I’ve previously described the concept of “that one issue”. The basic characteristics include (minimally) one area in life where progress appears extra sticky with similar stumbling blocks recurring even when measures have been taken. Regardless of the amount of energy put in, the ball won’t start rolling or there’s a constant one step forward two steps back pattern. Meanwhile, while glaring around it’s apparent most peers don’t seem to be wrestling the same struggle, quite the contrary. This can create a feeling of missing out, being left out and with time a sensation of being left behind. Let me share a few example scenarios:
A hard working woman hoping to advance in her profession always ends up with employers who, although they value her work, never offer or give her a higher position. This causes her to switch companies from time to time in hopes it will higher the odds of an opening. Meanwhile, acquaintances and ex co-workers with the same starting point time wise and professionally, have all climbed past her on the career ladder while she’s having alike posts.
A person has since teenage years struggled forming friendships and repetitively ends up with “friends” who take substantially more than they give. This individual constantly feels taken advantage of, second best or like a back up plan. This pattern repeats itself regardless of where or in what context the potential friends have been found. At the same time, on social media, seemingly everyone (including those considered past “friends”) are surrounded and celebrated by close friends.
A man seeking a romantic partnership feels like a magnet to women who friendzone him. He’s very active meeting potential partners and has invested in personal development courses to up his game. Yet he can’t seem to leave the dating scene, often hearing that women aren’t interested in him romantically but genuinely would love to remain friends. His closest circle of friends since childhood have all moved on and settled with wives and kids.
A long term couple in their mid thirties are struggling conceiving. They’ve had several appointments with doctors and are busy looking into alternative treatments and methods. Meanwhile their peers are in the midst of the baby boom phase in life, most moving on to having their second or third child.
All the scenarios listed are understandably excruciating on many levels, the obvious being the non fulfillment of a desire or need. With time the additional stress of the “left behind” feelings can begin to play a major role too. On top of that, I feel it’s significant to mention a crucial factor for today’s day and age which adds a huge amount of fuel to the fire. It’s the emphasis on external progress or “proof” of success and forward movement rather than internal (you can’t post personal growth on Instagram). The lack of concrete “evidence” of developments to display while being in the loop regarding others business can a) totally discredit one’s own path and/or b) highlight and exaggerate the discrepancy between self and others progress. This will consequently reinforce the perception that one has come to a halt while the rest proceed.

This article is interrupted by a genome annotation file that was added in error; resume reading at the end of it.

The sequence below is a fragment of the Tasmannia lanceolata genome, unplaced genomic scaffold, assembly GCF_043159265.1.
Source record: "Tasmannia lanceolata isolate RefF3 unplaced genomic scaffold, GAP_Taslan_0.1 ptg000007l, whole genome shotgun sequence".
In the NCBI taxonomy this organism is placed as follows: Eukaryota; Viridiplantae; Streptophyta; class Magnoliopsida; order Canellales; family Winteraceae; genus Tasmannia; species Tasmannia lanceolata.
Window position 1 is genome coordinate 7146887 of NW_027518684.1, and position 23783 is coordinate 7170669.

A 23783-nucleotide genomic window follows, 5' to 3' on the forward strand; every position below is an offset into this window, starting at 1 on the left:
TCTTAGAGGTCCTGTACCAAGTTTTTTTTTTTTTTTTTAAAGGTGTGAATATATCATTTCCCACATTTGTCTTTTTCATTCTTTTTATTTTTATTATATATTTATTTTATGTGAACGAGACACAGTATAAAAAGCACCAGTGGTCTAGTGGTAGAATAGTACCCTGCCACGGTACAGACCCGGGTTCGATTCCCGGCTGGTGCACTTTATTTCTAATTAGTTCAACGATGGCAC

But what if the experience of being left behind is based on an inaccurate evaluation? Could “that one issue” perhaps indicate an entirely different sort of process taking place?
Imagine 200 students enrolling in an overview university course in biology. The majority of these students, let’s say 170 of them, decided to wrap up their studies and enter the work field after achieving a bachelor degree in biology. Few postgraduates study on receiving a masters’ degree in biology and only one proceeded with the doctorate degree program. Judging on a superficial level one could draw the conclusion that the doctoral student, relative to past classmates, is being left behind. Still in Uni after 6 or 7 years?! The majority of biology students carried on to the next phase in life years prior, something must be wrong! Silly right?
We know that’s not an accurate comparison. In reality, the doctoral student is advancing in the subject of biology (“that one issue”). This includes repeatedly enduring lessons, exams, discoveries and attaining a greater understanding. The PhD program will be tougher and more challenging than a bachelor or master one in many ways. And I’m sure during the years dedicated to the PhD degree there will be hurdles ,redirections, unforeseen obstacles and comparisons made to those on a different and (at least) outwardly easier route. Plus, during the PhD program there won’t be many tangible milestones to “show off” to the public because the progress is transpiring behind the scenes.
On the flipside, graduating with a PhD in hand will prove a distinctive set of skills, qualifications and in depth knowledge few possess. I believe the most valuable ability with the doctor status is contributing novel information/perspectives, offering a specific expertise and support/guide those interested. The exact same can be said for people in regards to “that one issue” (for those who don’t “drop out” so to speak).
The point of the university analogy is not to put value on either experience. The purpose is to demonstrate that the comparison between“that one issue” and normative patterns is matchless and more like apples and oranges. So if you happen to feel delayed in a certain area of life with repetitive issues, it might be time to give yourself credit and realize you’re not “behind” or retaking the same year over and over. Instead you’ve been accepted to an entirely separate and more complex program than most. Along the way it will be tough and challenging, especially when you’re unaware of what program you’ve entered. And there might not be many physical signs of progress to show for your efforts for years on end. But all the while, knowingly or unknowingly, you’re heading straight towards a doctorate conferment ceremony.